Identifying and definitional attributes
|Metadata item type:||Quality Statement|
|Registration status:||Health, Standard 31/01/2017|
|Indicators linked to this Quality statement:|
National Healthcare Agreement: PI 21b–Waiting times for emergency hospital care: proportion of patients whose length of emergency department stay is less than or equal to four hours, 2017 Health, Superseded 30/01/2018
|Quality statement summary:|
The Australian Institute of Health and Welfare (AIHW) is a major national agency set up by the Australian Government under the Australian Institute of Health and Welfare Act 1987 to provide reliable, regular and relevant information and statistics on Australia’s health and welfare. It is an independent corporate Commonwealth entity governed by a management board, and accountable to the Australian Parliament through the Health portfolio.
The AIHW aims to improve the health and wellbeing of Australians through better health and welfare information and statistics. It collects and reports information on a wide range of topics and issues, ranging from health and welfare expenditure, hospitals, disease and injury, and mental health, to ageing, homelessness, disability and child protection.
The Institute also plays a role in developing and maintaining national metadata standards. This work contributes to improving the quality and consistency of national health and welfare statistics. The Institute works closely with governments and non-government organisations to achieve greater adherence to these standards in administrative data collections to promote national consistency and comparability of data and reporting.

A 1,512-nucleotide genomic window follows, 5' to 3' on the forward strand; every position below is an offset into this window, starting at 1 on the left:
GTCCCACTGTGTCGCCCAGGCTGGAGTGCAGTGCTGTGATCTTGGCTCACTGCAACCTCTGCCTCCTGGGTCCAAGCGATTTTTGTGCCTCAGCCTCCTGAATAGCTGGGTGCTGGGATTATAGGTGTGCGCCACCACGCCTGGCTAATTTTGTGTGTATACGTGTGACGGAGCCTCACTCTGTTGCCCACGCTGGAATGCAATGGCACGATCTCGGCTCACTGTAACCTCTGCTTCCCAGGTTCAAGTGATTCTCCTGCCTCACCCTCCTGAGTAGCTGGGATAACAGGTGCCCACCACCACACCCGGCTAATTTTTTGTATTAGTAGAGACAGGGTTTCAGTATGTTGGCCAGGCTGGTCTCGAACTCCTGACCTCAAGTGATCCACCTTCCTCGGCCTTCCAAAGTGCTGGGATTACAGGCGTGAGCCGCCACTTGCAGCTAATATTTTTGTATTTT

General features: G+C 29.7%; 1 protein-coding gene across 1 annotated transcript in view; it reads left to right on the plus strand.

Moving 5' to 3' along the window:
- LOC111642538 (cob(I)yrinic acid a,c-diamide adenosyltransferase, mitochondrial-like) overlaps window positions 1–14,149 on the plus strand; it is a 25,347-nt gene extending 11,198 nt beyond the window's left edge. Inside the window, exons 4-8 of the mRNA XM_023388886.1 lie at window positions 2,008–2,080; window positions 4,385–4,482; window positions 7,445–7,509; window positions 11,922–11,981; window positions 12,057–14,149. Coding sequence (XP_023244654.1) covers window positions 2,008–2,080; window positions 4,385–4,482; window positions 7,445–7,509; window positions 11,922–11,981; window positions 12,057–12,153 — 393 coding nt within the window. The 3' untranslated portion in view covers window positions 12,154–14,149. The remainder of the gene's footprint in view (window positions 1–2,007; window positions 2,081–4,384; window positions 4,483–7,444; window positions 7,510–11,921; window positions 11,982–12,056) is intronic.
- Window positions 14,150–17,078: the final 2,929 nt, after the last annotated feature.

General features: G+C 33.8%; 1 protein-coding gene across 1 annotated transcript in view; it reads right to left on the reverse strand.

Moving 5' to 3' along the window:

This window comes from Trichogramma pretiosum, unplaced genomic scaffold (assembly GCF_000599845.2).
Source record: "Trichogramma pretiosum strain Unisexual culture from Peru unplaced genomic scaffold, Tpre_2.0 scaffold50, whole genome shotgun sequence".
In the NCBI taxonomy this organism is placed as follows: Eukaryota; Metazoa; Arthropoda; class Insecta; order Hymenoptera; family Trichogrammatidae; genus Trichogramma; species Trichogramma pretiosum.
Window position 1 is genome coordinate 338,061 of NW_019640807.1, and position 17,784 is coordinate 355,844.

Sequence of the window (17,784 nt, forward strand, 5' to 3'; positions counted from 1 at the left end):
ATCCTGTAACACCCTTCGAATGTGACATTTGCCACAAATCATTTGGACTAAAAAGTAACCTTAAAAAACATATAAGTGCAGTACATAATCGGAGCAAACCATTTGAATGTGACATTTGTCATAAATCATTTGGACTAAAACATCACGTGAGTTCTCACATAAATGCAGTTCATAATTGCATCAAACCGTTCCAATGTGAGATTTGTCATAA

One of the main functions of the AIHW is to work with the states and territories to improve the quality of administrative data and, where possible, to compile national datasets based on data from each jurisdiction, to analyse these datasets and disseminate information and statistics.
The Australian Institute of Health and Welfare Act 1987, in conjunction with compliance to the Privacy Act 1988 (Commonwealth), ensures that the data collections managed by the AIHW are kept securely and under the strictest conditions with respect to privacy and confidentiality.
For further information see the AIHW website.
Data for the NNAPEDCD were supplied to the AIHW by state and territory health authorities under the terms of the National Health Information Agreement (see the following links):
The state and territory health authorities received these data from public hospitals. States and territories use these data for service planning, monitoring and internal and public reporting. Hospitals may be required to provide data to states and territories through a variety of administrative arrangements, contractual requirements or legislation.
The reference period for these data is 2015–16.
The financial year of 2011–12 is the first reporting period that these data are available according the agreed specification.
For 2015–16, Australian Capital Territory emergency department care information was not available at the time of publication.
The AIHW provides a variety of products that draw upon the NNAPEDCD. Published products available on the AIHW website include the Emergency department care: Australian hospital statistics series of reports with associated Excel tables. These products may be accessed on the AIHW website at: http://www.aihw.gov.au/hospitals/
Metadata information for the NAPEDC NMDS and the NAPEDC DSS are published in the AIHW’s online metadata repository, METeOR, and the National health data dictionary.
The National health data dictionary can be accessed online at: